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CHS AP Psychology Unit 7 Part II: Cognition Essential Task 7. 3: Identify decision making techniques (compensatory models, representativeness heuristics, and availability heuristics) as well as factors that influence decision making (overconfidence, confirmation bias, belief perseverance, and hindsight bias)
Problems and Decisions • Problem solving – the task is to come up with new solutions • Decision making – a type of problem solving in which we already know the possible options.
Heuristics in Decision Making • Short-cuts learned from experience, that people use to make decisions typically when facing complex problems or incomplete information • Assumptions • Two Types – Availability heuristic – Representativeness Heuristic.
Representativeness Heuristic You make a decision based upon how much something represents, or matches up, with characteristics from your schema, or the typical case. Good School It matches my ‘party school’ schema so I decide it is bad school. Bad School
Representativeness Heuristic in action. Decide where they are from.
Representativeness Heuristic in action. • Susan is very shy and withdrawn, invariably helpful, but with little interest in people, or in the world of reality. A meek and tidy soul, she has a need for order and structure, and a passion for detail. • Is Susan a Librarian, a Teacher, or a Lawyer?
Representativeness Heuristic in action. • Linda is 31 years old, single, outspoken, and very bright. She majored in philosophy. As a student, she was deeply concerned with issues of discrimination and social justice, and also participated in anti-nuclear demonstrations. • Is Linda a Bank Teller? Or Is Linda a feminist Bank Teller?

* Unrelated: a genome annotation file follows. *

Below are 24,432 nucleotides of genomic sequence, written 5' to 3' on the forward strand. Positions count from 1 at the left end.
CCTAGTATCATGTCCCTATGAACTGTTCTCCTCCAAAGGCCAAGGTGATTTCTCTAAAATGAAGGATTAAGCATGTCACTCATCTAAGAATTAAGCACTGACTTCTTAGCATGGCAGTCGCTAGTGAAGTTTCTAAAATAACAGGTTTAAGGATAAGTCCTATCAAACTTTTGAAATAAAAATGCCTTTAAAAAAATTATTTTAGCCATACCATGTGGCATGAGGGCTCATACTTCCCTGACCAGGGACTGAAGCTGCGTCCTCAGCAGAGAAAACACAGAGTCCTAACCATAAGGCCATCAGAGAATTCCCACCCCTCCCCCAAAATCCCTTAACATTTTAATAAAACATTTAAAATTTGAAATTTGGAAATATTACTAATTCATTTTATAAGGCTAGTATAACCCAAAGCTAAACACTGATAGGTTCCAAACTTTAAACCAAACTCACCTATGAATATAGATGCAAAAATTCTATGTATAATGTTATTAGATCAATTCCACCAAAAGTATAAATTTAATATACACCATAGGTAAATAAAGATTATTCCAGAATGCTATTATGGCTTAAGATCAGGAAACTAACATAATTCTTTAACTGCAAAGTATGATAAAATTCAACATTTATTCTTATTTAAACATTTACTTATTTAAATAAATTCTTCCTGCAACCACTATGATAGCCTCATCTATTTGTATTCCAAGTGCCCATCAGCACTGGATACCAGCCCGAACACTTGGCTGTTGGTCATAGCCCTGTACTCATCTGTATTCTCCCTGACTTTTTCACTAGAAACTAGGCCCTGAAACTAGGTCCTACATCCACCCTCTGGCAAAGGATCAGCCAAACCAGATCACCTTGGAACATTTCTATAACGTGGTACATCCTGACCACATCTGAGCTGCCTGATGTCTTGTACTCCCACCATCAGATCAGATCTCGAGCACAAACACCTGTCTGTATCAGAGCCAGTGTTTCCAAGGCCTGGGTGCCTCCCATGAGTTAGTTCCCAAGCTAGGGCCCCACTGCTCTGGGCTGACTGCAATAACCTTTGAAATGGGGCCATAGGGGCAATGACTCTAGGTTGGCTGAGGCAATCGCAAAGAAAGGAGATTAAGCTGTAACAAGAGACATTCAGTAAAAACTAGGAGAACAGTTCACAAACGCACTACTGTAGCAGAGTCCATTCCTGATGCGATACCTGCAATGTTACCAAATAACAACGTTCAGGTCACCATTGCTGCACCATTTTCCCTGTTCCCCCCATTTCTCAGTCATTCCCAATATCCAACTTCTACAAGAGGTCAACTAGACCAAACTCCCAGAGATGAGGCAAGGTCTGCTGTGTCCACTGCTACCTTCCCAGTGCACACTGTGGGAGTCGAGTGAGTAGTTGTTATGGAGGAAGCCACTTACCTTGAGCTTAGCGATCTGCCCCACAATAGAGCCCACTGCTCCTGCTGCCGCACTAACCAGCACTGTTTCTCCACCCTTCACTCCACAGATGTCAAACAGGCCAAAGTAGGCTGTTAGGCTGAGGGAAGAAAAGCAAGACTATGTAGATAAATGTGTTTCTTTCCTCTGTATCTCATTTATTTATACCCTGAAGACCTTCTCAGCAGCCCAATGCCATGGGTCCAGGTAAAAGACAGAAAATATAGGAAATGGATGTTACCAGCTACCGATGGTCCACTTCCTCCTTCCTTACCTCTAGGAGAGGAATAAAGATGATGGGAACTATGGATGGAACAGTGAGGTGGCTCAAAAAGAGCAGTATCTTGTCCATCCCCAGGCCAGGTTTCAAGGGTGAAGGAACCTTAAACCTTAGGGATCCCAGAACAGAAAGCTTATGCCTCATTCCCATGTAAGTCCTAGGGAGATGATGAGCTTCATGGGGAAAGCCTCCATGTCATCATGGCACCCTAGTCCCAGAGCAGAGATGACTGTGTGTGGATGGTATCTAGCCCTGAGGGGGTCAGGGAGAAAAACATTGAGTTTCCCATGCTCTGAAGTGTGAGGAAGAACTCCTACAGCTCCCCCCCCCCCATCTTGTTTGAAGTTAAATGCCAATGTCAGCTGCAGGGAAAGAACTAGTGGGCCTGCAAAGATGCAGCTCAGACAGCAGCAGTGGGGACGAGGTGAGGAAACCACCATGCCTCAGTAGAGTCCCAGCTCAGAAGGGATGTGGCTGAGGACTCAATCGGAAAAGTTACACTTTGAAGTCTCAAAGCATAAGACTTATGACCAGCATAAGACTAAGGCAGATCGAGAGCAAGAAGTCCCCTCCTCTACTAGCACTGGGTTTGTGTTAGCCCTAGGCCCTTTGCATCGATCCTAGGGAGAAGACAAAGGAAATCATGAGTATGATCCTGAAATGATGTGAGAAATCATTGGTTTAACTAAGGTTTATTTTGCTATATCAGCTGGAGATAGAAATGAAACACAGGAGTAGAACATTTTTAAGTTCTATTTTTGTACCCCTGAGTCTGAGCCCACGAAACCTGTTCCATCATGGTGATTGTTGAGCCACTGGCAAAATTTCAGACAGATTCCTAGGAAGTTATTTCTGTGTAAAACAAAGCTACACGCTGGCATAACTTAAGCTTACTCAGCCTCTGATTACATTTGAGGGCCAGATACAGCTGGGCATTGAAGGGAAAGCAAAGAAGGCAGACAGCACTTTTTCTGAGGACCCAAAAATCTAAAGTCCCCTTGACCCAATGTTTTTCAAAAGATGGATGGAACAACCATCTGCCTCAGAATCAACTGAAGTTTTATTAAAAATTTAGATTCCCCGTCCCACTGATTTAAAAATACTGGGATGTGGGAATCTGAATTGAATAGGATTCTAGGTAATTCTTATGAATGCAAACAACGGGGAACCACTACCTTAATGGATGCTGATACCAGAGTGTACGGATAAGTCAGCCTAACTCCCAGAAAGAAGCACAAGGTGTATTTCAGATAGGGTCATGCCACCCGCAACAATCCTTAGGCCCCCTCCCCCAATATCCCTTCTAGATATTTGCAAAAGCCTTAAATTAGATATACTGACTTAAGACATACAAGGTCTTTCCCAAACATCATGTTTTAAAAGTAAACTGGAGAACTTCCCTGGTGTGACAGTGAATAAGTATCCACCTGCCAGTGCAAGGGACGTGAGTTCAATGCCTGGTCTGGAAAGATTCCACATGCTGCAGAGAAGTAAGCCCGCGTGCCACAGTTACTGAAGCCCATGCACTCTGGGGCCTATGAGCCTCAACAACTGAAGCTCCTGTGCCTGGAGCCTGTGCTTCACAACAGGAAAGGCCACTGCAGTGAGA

Availability Heuristic • Operates when we make decisions on how available information is. • The faster people can remember an instance of some event the more they expect it to occur. This leads people to fear things that rarely happen as opposed to things that happen frequently because they remember the horrible, rare event more.
Availability Heuristic Why does our availability heuristic lead us astray? Whatever increases the ease of retrieving information increases its perceived availability. How is retrieval facilitated? 1. How recently we have heard about the event. 2. How distinct it is.
Which causes more deaths per 100, 000? 1. 2. 3. 4. All accidents or strokes Blood poisoning or suicide Homicide or diabetes Motor vehicle accidents or colorectal cancer 5. Leukemia or drowning (Answers on the next slide)
Which causes more deaths per 100, 000? 1. All accidents (35. 7) vs. strokes (57. 4) 2. Suicide (10. 4) vs. blood poisoning (11. 3) 3. Homicide (7. 1) vs. diabetes (25. 1) 4. Motor vehicle accidents (15. 7) vs. colorectal cancer (18. 9) 5. Drowning (1. 1) vs. leukemia (7. 8)
Overconfidence is a tendency to overestimate the accuracy of our beliefs and judgments. At a stock market, both the seller and the buyer may be overconfident about their decisions on a stock.
Confirmation Bias • While we make a decision, we actively look for information that confirms our ideas
Belief Bias The tendency of one’s preexisting beliefs to distort logical reasoning by making invalid conclusions. God is love. Love is blind Ray Charles is blind. Ray Charles is God. Anonymous graffiti We more easily see the illogic of conclusions that run counter to our beliefs than those that agree with our beliefs.
Belief Perseverance Belief perseverance is the tendency to cling to our beliefs in the face of contrary evidence.
Bias after the process Hindsight Bias • a tendency to think that one would have known actual events were coming before they happened, had one been present then or had reason to pay attention. – a. k. a Monday morning quarterback • ‘I-knew-it-all-along’ effect, reflecting a common response to surprise.